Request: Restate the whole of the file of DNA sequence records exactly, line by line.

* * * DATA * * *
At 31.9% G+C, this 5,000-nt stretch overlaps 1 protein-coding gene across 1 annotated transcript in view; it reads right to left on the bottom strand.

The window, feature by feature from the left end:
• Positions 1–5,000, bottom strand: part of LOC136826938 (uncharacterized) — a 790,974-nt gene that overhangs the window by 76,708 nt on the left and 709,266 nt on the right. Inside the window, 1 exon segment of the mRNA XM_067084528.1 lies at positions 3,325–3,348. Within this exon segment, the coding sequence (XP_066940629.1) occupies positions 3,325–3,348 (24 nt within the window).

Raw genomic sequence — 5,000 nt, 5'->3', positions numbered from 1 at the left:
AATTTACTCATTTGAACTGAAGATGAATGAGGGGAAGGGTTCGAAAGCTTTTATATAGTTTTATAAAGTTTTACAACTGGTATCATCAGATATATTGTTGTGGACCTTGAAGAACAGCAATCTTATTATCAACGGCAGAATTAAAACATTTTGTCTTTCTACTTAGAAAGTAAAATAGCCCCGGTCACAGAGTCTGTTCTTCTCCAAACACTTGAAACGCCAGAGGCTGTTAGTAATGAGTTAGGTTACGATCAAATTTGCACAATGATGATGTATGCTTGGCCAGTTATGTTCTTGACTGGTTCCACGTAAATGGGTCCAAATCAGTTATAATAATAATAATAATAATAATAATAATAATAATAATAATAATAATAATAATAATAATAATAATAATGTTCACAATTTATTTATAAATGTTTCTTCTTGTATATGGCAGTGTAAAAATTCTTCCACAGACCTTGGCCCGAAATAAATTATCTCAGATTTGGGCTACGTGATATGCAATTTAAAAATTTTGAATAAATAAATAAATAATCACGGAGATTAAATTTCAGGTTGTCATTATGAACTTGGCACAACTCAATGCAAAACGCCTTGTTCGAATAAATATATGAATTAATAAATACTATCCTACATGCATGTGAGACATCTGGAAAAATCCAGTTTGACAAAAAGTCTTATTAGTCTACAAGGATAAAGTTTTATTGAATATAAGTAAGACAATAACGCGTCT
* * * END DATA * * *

At 31.9% G+C, this 5,000-nt stretch overlaps 1 protein-coding gene across 1 annotated transcript in view; it reads right to left on the bottom strand.

The window, feature by feature from the left end:
• Positions 1–5,000, bottom strand: part of LOC136826938 (uncharacterized) — a 790,974-nt gene that overhangs the window by 76,708 nt on the left and 709,266 nt on the right. Inside the window, 1 exon segment of the mRNA XM_067084528.1 lies at positions 3,325–3,348. Within this exon segment, the coding sequence (XP_066940629.1) occupies positions 3,325–3,348 (24 nt within the window).

Raw genomic sequence — 5,000 nt, 5'->3', positions numbered from 1 at the left:
AATTTACTCATTTGAACTGAAGATGAATGAGGGGAAGGGTTCGAAAGCTTTTATATAGTTTTATAAAGTTTTACAACTGGTATCATCAGATATATTGTTGTGGACCTTGAAGAACAGCAATCTTATTATCAACGGCAGAATTAAAACATTTTGTCTTTCTACTTAGAAAGTAAAATAGCCCCGGTCACAGAGTCTGTTCTTCTCCAAACACTTGAAACGCCAGAGGCTGTTAGTAATGAGTTAGGTTACGATCAAATTTGCACAATGATGATGTATGCTTGGCCAGTTATGTTCTTGACTGGTTCCACGTAAATGGGTCCAAATCAGTTATAATAATAATAATAATAATAATAATAATAATAATAATAATAATAATAATAATAATAATAATAATAATGTTCACAATTTATTTATAAATGTTTCTTCTTGTATATGGCAGTGTAAAAATTCTTCCACAGACCTTGGCCCGAAATAAATTATCTCAGATTTGGGCTACGTGATATGCAATTTAAAAATTTTGAATAAATAAATAAATAATCACGGAGATTAAATTTCAGGTTGTCATTATGAACTTGGCACAACTCAATGCAAAACGCCTTGTTCGAATAAATATATGAATTAATAAATACTATCCTACATGCATGTGAGACATCTGGAAAAATCCAGTTTGACAAAAAGTCTTATTAGTCTACAAGGATAAAGTTTTATTGAATATAAGTAAGACAATAACGCGTCT